Sun, 13 June 2021

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ANALYSIS: Ruth Davidson's departure could be the moment of independence for the Scottish Tories

ANALYSIS: Ruth Davidson's departure could be the moment of independence for the Scottish Tories

Andrew McQuillan

5 min read

Ruth Davidson's resignation as leader could be the moment when the Scottish Conservatives strike out on their own, argues Andrew McQuillan.

The maxim that politics is a ruthless business is a tried and tested one, but it has certainly taken on more relevance in the past few days following Ruth Davidson’s announcement that after eight years in post she was standing down as leader of the Scottish Conservative and Unionist Party.

Hagiographies on what Davidson was and meant for the twin, albeit distinct, causes of Conservatism and unionism in Scotland have been plentiful since her unexpected announcement, but one thing has stood clear in all of them; that for all her irrepressible chutzpah and “Heineken” ability to reach parts of the Scottish electorate no conventional Tory could, the London party, undergoing its own psychodrama since 2016, whether by accident or design, undermined her gains at almost every turn.

Such is the lot of a leader of one of the UK parties in Scotland. A Scottish success could be undone in one swift move by the lumbering Westminster machine, reducing you to the mere status of regional manager of the “branch office” as the SNP would put it. As the Brexit mess continued to unfold, Davidson was placed in that invidious position too many times for comfort, diminishing her political dignity.

Additionally, an outworking of the 2017 electoral success when the Scottish Tories scored their best result since 1983 was Davidson’s seeming lack of authority over those MPs once they arrived at Westminster, despite her being the deciding factor in getting them there in the first place. For all the promises of a caucus promoting Scottish interests, the freelancing of the likes of Ross Thomson showed the difficulties of exerting authority from Edinburgh and striking a balance between joint loyalty to both the Scottish and UK parties.

If one lesson can be learned from Davidson’s departure, it is that the current frameworks cannot carry on as they are; the contagion from the Johnson administration could not only undermine the party but the Union itself. What, after all, is the point of striking a courageous note on Brexit only for the Matt Hancocks, Amber Rudds and Michael Goves of this world to offer honeyed words then pull the rug from beneath you?

One lesson is across the Dispatch Box at Westminster. Much separates Arlene Foster, the leader of the DUP, and Ruth Davidson, but there was an inherent warmth between them evidenced by Foster’s tribute to her following her resignation. For all the faults of Foster’s stewardship of Ulster unionism, which are riparian, she has demonstrated the potency of an independent, standalone unionist party holding the Conservative feet to the fire in the interest of a part of the UK, especially when it comes to money, Can any of Ruth Davidson’s achievements honestly be compared to the confidence and supply agreement?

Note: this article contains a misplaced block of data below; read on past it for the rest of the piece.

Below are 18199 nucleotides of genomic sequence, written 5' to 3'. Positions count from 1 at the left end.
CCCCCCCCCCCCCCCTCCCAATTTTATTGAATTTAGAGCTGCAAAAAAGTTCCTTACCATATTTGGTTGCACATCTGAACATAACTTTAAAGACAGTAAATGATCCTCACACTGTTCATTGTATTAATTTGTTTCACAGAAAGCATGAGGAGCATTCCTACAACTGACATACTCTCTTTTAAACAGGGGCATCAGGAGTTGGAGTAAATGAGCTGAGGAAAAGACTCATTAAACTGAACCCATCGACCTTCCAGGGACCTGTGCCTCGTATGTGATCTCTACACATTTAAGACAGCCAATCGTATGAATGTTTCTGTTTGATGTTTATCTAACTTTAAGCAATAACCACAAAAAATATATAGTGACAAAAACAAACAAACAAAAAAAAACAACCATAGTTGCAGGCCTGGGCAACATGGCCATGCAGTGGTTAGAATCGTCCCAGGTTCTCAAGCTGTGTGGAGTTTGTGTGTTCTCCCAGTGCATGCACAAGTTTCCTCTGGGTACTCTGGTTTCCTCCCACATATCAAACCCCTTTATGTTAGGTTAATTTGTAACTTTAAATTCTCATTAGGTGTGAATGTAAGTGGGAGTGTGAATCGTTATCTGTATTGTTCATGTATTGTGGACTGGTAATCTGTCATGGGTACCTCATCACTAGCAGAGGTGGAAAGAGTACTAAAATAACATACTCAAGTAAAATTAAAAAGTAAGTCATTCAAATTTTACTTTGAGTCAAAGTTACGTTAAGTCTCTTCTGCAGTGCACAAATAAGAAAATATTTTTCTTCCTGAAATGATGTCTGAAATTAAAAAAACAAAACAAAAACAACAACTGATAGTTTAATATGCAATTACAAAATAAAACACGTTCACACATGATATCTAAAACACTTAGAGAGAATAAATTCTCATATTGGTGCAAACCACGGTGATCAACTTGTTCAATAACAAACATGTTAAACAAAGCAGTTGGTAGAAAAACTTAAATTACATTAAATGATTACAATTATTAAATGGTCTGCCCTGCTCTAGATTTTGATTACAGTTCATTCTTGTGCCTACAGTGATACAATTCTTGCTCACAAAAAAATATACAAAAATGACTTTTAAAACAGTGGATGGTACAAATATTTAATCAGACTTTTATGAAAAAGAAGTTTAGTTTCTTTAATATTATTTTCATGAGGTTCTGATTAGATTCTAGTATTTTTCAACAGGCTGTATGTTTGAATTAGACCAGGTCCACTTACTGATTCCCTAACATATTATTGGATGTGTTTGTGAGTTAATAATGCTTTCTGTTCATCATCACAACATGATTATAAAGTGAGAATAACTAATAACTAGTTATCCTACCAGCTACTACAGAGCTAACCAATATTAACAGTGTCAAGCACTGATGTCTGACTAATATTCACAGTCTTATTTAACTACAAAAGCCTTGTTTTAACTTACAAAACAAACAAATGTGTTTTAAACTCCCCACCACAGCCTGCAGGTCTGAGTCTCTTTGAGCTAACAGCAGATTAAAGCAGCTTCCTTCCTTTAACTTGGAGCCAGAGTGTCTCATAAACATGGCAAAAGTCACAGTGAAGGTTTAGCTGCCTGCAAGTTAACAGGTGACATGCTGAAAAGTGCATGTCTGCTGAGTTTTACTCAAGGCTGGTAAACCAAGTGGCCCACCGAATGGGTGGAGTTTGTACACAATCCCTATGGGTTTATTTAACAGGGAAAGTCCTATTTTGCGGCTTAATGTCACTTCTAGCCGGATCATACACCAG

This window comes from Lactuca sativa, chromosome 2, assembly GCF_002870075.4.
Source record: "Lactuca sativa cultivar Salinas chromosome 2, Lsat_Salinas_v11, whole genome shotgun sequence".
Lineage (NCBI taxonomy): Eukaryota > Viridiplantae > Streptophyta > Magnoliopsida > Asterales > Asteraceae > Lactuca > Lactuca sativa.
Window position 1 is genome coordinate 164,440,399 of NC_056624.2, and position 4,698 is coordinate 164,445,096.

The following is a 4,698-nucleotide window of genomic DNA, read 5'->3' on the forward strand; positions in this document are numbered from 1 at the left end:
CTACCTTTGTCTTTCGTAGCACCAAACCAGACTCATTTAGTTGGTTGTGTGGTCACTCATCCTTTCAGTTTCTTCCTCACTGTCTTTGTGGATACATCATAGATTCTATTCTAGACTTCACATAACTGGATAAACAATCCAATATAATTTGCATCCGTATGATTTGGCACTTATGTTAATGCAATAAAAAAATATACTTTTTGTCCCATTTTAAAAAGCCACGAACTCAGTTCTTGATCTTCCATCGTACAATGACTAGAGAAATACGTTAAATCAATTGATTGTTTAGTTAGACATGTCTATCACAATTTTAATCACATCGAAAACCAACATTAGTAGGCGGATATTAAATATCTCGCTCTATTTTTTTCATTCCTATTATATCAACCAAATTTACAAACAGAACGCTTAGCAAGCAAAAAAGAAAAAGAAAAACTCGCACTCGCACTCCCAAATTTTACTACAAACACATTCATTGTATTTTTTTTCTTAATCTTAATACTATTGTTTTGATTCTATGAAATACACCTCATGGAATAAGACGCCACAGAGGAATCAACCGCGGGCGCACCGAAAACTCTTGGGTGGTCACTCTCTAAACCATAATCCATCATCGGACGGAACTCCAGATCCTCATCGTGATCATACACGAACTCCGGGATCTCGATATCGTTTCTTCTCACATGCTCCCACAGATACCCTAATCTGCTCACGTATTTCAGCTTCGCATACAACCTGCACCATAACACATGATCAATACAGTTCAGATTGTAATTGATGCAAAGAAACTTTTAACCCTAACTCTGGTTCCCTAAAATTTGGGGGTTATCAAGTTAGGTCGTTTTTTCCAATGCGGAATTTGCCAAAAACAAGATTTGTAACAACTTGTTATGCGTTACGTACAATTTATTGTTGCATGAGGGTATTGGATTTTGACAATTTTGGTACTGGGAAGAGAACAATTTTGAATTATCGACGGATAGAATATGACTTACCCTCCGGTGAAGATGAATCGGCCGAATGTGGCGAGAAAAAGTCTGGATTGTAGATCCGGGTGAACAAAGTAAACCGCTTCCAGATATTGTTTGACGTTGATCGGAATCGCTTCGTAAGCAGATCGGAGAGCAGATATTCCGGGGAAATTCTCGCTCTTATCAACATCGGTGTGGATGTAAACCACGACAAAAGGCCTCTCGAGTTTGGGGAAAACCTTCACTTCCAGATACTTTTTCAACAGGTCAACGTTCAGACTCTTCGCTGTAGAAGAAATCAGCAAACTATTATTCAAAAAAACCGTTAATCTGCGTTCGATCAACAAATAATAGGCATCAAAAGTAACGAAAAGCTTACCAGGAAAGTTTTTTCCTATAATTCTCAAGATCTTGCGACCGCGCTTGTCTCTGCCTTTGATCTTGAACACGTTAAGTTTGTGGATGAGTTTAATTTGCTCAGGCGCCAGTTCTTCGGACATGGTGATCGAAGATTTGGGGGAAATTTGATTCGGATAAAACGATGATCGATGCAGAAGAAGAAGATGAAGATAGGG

Imagine those 13 Scottish Tories were like the DUP or the Bavarian CDU; the ability to exact a price from the national Conservative Party in a proper coalition process while at the same time being able to present themselves as acting in Scotland’s interests would go some way to spiking the branch office argument.

Some 45% of the admittedly-small membership voted this way in 2011 when Murdo Fraser stood against Davidson for the Scottish leadership on this platform and lost. Yet times have changed since then and given the evolved political landscape and imperative, the case Fraser made all those years ago arguably carries greater currency.

One potential hindrance is the “hyperunionism” that to an extent, Davidson rode the coattails of in the aftermath of the 2014 independence referendum. Why fight for a Union only to disassociate oneself from a purportedly pan-Union party is a feeling that many of the Scottish Tory membership may agree with.

However, developments have since shown this was a reasonable point on 18 September 2014, but not one following on from the constitutional bin fire than has ensued since the early hours of 24 June 2016. As the DUP have demonstrated since 2017, why take the whip when you can hold the whip hand in the interest of your constituents?

With the SNP making hay of the supposed democratic deficit caused by Brexit, a distinct brand of “nationalist unionism” – obviously refined from the days of the old Scottish Unionist Party – which stands for Scotland and associates with Conservatives in the rest of the UK rather than merely towing the party line may be the only viable path by which the Union could be preserved.

Davidson herself with her less than subtle relegation of the Conservative brand in favour of her own name on party literature recognised this essential fact. With her stepping aside and the party management’s admission that a review of the relationship with London has to take place, the question remains whether a leader can convince a hesitant membership in the ensuing leadership election of the necessity of the cutting the apron strings.

* Andrew McQuillan is a political commentator who regularly writes on Scotland and Northern Ireland.


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